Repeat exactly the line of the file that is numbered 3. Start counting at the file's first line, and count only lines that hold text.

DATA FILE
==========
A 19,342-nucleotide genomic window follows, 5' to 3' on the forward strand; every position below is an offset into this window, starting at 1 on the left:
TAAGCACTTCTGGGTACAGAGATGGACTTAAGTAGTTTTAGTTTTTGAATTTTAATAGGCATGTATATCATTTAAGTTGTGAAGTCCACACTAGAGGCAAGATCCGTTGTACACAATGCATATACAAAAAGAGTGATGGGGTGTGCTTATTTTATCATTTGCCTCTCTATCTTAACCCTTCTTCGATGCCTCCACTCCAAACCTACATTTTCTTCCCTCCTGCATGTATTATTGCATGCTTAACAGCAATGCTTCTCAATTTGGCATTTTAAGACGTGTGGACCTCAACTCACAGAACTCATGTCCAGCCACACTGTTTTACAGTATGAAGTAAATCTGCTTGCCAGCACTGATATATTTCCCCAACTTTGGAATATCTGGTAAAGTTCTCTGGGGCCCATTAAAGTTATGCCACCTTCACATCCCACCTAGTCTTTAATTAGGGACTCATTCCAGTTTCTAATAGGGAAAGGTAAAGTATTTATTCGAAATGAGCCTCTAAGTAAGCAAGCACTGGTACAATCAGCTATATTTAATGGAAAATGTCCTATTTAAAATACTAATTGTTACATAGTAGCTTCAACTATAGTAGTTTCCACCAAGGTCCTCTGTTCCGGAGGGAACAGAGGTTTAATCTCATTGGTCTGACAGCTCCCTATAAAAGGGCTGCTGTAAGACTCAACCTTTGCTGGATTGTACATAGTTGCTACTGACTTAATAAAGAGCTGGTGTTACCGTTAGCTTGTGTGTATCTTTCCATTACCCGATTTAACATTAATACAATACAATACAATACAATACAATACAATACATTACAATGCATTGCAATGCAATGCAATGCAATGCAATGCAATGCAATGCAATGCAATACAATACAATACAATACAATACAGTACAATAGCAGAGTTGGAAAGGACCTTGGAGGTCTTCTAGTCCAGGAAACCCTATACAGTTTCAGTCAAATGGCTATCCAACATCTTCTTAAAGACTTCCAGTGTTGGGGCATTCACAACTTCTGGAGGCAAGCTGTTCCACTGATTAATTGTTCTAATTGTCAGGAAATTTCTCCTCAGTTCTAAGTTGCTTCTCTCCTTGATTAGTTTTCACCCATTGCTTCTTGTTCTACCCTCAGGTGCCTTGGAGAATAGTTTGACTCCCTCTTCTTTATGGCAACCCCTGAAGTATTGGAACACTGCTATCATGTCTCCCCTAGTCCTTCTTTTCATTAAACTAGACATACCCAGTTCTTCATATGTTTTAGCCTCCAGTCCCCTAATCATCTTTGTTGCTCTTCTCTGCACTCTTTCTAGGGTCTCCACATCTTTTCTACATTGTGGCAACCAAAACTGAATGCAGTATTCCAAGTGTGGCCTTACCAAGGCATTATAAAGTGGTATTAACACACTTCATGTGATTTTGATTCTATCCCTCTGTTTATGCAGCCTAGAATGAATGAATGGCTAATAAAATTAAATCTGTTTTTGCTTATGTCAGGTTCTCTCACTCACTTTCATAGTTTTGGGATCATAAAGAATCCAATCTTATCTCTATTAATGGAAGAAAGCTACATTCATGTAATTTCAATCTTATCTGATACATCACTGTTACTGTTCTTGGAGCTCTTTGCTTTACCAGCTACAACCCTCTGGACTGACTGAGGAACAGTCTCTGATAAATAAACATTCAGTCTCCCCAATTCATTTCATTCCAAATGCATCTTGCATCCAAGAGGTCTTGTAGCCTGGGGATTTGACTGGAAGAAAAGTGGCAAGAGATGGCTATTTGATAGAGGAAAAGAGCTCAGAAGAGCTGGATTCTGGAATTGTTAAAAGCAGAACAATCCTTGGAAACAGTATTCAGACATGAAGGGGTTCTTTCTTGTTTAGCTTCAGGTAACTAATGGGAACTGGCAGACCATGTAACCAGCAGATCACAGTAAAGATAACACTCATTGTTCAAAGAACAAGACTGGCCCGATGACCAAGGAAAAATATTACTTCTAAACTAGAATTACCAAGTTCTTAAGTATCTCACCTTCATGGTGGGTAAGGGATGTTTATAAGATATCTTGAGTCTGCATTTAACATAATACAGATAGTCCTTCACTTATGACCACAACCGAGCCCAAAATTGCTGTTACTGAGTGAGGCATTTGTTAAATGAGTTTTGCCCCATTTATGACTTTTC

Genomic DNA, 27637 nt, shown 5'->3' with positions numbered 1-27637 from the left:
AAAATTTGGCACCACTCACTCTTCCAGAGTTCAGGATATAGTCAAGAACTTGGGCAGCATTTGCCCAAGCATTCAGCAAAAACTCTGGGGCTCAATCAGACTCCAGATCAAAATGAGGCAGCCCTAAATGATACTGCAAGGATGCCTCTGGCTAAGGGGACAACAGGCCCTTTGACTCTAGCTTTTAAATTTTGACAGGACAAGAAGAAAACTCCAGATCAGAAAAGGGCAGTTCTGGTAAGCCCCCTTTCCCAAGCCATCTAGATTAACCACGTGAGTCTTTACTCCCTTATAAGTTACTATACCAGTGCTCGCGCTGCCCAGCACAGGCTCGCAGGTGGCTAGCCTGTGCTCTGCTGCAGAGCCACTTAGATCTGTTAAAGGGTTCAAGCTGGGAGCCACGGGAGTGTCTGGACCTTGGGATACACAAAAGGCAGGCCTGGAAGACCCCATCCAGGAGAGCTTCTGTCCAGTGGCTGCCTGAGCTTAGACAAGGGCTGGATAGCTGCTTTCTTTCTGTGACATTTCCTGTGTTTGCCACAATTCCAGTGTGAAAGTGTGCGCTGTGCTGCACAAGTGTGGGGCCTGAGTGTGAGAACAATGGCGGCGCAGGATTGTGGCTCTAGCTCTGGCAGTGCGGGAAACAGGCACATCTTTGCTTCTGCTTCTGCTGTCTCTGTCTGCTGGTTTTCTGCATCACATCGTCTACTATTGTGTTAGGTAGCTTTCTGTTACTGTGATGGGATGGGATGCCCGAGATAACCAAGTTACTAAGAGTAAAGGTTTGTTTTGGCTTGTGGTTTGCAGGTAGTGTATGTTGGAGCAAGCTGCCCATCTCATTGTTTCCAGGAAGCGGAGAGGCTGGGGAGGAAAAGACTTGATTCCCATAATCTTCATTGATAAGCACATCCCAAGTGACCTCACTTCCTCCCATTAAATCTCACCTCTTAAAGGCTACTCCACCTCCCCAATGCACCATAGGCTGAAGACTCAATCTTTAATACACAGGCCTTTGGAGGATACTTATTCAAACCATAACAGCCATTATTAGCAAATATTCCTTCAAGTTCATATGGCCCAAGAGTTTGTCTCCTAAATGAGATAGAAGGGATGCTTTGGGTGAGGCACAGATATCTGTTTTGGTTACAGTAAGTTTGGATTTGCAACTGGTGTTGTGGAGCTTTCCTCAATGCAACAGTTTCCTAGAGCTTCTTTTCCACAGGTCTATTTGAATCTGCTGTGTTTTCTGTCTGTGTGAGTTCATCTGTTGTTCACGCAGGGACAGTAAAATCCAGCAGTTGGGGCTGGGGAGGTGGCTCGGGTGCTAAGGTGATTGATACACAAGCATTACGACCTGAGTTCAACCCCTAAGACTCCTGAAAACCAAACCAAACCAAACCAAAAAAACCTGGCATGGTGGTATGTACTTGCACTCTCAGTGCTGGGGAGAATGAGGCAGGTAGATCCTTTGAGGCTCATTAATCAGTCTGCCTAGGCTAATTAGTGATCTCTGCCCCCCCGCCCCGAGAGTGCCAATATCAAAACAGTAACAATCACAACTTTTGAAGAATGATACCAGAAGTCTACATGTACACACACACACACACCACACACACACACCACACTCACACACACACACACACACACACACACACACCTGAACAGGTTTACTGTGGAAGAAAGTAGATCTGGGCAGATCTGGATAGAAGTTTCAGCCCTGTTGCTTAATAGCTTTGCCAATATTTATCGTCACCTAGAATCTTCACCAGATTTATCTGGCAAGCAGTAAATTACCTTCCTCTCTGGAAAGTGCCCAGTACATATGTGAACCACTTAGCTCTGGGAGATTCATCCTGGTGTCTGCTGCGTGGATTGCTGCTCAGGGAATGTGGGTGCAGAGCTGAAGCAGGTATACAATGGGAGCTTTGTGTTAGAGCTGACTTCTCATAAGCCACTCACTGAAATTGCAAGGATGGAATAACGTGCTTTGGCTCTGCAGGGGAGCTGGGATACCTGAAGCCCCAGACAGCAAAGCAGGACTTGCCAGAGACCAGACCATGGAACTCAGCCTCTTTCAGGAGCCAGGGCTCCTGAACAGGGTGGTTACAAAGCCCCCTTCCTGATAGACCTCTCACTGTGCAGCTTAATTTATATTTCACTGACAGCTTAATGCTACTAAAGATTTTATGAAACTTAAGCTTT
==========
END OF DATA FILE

Genomic DNA, 27637 nt, shown 5'->3' with positions numbered 1-27637 from the left: